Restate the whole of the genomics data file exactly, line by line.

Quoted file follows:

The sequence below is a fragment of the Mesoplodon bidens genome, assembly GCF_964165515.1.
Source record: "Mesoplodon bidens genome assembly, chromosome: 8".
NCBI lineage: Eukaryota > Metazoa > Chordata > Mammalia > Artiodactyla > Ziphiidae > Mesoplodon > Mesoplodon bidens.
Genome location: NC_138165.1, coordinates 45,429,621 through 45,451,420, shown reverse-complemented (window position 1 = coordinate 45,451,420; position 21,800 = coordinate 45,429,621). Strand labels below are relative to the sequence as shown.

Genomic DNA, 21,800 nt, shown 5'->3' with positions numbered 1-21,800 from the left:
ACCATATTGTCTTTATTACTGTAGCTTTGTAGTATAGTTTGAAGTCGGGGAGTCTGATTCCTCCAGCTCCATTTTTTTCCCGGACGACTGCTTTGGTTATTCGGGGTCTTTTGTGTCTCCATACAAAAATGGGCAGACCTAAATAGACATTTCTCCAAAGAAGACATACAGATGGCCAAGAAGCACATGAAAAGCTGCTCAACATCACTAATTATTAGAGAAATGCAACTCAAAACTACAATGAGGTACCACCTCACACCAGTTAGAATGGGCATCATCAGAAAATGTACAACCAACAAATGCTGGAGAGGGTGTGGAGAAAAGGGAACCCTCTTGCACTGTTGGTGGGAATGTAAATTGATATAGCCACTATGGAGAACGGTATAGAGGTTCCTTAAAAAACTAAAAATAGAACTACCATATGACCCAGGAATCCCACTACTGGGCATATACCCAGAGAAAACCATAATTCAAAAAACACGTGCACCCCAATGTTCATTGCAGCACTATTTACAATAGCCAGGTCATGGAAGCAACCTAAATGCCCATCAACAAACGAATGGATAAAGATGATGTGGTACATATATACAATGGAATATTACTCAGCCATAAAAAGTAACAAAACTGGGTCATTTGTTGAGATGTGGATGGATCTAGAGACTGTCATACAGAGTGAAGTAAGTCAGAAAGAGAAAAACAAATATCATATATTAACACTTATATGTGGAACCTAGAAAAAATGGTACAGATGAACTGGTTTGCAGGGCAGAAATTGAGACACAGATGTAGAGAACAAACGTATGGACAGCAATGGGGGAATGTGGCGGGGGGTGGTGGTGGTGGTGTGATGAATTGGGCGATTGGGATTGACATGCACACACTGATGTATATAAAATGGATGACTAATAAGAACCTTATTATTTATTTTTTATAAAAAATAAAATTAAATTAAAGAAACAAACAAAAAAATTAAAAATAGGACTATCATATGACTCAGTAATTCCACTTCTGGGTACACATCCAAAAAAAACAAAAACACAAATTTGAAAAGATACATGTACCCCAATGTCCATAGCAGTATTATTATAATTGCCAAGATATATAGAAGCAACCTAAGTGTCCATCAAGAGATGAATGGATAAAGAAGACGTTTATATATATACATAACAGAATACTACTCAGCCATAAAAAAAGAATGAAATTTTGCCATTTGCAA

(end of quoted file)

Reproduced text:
The sequence below is a fragment of the Mesoplodon bidens genome, assembly GCF_964165515.1.
Source record: "Mesoplodon bidens genome assembly, chromosome: 8".
NCBI lineage: Eukaryota > Metazoa > Chordata > Mammalia > Artiodactyla > Ziphiidae > Mesoplodon > Mesoplodon bidens.
Genome location: NC_138165.1, coordinates 45,429,621 through 45,451,420, shown reverse-complemented (window position 1 = coordinate 45,451,420; position 21,800 = coordinate 45,429,621). Strand labels below are relative to the sequence as shown.

Genomic DNA, 21,800 nt, shown 5'->3' with positions numbered 1-21,800 from the left:
ACCATATTGTCTTTATTACTGTAGCTTTGTAGTATAGTTTGAAGTCGGGGAGTCTGATTCCTCCAGCTCCATTTTTTTCCCGGACGACTGCTTTGGTTATTCGGGGTCTTTTGTGTCTCCATACAAAAATGGGCAGACCTAAATAGACATTTCTCCAAAGAAGACATACAGATGGCCAAGAAGCACATGAAAAGCTGCTCAACATCACTAATTATTAGAGAAATGCAACTCAAAACTACAATGAGGTACCACCTCACACCAGTTAGAATGGGCATCATCAGAAAATGTACAACCAACAAATGCTGGAGAGGGTGTGGAGAAAAGGGAACCCTCTTGCACTGTTGGTGGGAATGTAAATTGATATAGCCACTATGGAGAACGGTATAGAGGTTCCTTAAAAAACTAAAAATAGAACTACCATATGACCCAGGAATCCCACTACTGGGCATATACCCAGAGAAAACCATAATTCAAAAAACACGTGCACCCCAATGTTCATTGCAGCACTATTTACAATAGCCAGGTCATGGAAGCAACCTAAATGCCCATCAACAAACGAATGGATAAAGATGATGTGGTACATATATACAATGGAATATTACTCAGCCATAAAAAGTAACAAAACTGGGTCATTTGTTGAGATGTGGATGGATCTAGAGACTGTCATACAGAGTGAAGTAAGTCAGAAAGAGAAAAACAAATATCATATATTAACACTTATATGTGGAACCTAGAAAAAATGGTACAGATGAACTGGTTTGCAGGGCAGAAATTGAGACACAGATGTAGAGAACAAACGTATGGACAGCAATGGGGGAATGTGGCGGGGGGTGGTGGTGGTGGTGTGATGAATTGGGCGATTGGGATTGACATGCACACACTGATGTATATAAAATGGATGACTAATAAGAACCTTATTATTTATTTTTTATAAAAAATAAAATTAAATTAAAGAAACAAACAAAAAAATTAAAAATAGGACTATCATATGACTCAGTAATTCCACTTCTGGGTACACATCCAAAAAAAACAAAAACACAAATTTGAAAAGATACATGTACCCCAATGTCCATAGCAGTATTATTATAATTGCCAAGATATATAGAAGCAACCTAAGTGTCCATCAAGAGATGAATGGATAAAGAAGACGTTTATATATATACATAACAGAATACTACTCAGCCATAAAAAAAGAATGAAATTTTGCCATTTGCAA